Realizing SDG 6: IWRM key in achieving sustainably improved WASH

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The need for sustainable WASH services to include water security issues is becoming increasingly accepted. Sustainable Development Goal 6 acknowledges and promotes the use of integrated approaches to address sustainable WASH services delivery in an increasingly water insecure world. The Integrated approaches including water quality control, ecosystem management/restoration and IWRM are imperative for ensuring the sustainability of WASH as expressed in the SDG6 targets.

As such Wetlands International, RAIN and Ethiopia WASH Alliance brought together more than 34 participants from different partner organisations and stakeholders working in the WASH sector for a four-day Integrated Water Resource Management (IWRM) Training workshop in Haile Resort, Ziway, Ethiopia. The IWRM training aimed at promoting the coordinated development and management of water, land and related resources in order to maximise economic and social welfare in an equitable manner without compromising the sustainability of vital ecosystems.

The training workshop explored use of a participatory approach where the participants had the opportunity to interact with real life cases, field visits and situations to address issues related to sustainability and equitability of water resources, policies, balancing the demand, supply and quality of water, the socio-economic and environmental impacts, and meeting development priorities. Among the projects visited was the Guna Dole WASH project that was funded by the EU, implemented 4 years ago and supplies clean and safe drinking water to communities in over 20 Kebeles. According to the project team, the project has been a remarkable success recording many achievements and growing in capacity. However, the entire component of the WASH was not evenly achieved. Water scarcity being a key issue in Ethiopia, more focus went into the supply of clean and safe drinking water rather than sanitation and hygiene as had been defined in the initial project scope. The team also visited Lake Abijatta National Park and Soda Ash factory.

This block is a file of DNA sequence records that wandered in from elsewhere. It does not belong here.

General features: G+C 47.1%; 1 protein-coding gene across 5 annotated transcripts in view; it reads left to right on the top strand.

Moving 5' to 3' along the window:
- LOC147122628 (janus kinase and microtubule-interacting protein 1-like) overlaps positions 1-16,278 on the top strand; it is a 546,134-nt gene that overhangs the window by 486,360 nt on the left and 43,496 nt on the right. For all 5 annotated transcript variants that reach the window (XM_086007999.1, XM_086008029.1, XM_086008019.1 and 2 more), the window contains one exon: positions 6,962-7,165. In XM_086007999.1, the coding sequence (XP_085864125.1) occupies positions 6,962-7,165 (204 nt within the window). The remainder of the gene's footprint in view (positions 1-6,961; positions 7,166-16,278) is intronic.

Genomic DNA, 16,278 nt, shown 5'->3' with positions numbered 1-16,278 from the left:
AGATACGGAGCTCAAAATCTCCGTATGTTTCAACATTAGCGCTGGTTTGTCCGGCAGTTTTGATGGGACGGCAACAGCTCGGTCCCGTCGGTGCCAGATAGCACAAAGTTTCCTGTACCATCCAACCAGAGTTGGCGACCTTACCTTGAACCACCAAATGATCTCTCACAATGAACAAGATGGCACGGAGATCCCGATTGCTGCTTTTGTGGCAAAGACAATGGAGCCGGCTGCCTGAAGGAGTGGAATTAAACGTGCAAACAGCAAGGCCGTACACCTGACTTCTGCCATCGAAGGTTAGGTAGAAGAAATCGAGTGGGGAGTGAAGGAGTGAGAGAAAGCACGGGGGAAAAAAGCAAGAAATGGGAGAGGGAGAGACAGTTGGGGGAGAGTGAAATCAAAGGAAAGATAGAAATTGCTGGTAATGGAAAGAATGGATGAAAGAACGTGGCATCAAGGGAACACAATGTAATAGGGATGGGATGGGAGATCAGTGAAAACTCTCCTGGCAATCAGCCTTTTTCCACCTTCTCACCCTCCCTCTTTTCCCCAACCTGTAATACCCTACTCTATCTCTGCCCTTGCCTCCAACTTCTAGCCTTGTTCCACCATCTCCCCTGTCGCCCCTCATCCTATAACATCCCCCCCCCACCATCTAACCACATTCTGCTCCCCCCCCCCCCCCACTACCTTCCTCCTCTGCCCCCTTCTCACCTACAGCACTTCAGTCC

The workshop, which was held from 23rd – 27th April, 2018, was part of the inception phase for the Netherlands WASH SDG Programme which will be implemented in Ethiopia and 6 other countries. To contribute in realizing SDG6, WASH SDG Programme is a partnership programme that aims to contribute sustainably by improving access to and use of sanitation and improving hygiene behaviours for at least 2 million people, and access to and use of safe drinking water for at least 450,000 people in the coming five years. The WASH SDG programme is built on three core strategic objectives, namely: (1) increasing demand for improved WASH facilities and practices, (2) improving the quality of service provision and by (3) improving governance of the sector. WASH requires water abstraction from the hydrological cycle while climate change and growing competition are changing the availability of water in many areas in the world. Where WASH systems are not well managed, untreated human waste is often disposed of directly into water bodies, thereby degrading ambient water quality, and increasing the costs of providing clean drinking water later and elsewhere. Such adverse environmental impacts may also negatively affect the functioning of (especially) aquatic ecosystems such as wetlands and the potential to provide services and goods.

“Integrated Water Resource Management is a tool that can appropriately balance conflicting objectives; Economy efficiency; Social Equity and Environmental Sustainability” Leulseged Yirgu from Wetlands International speaking during the IWRM training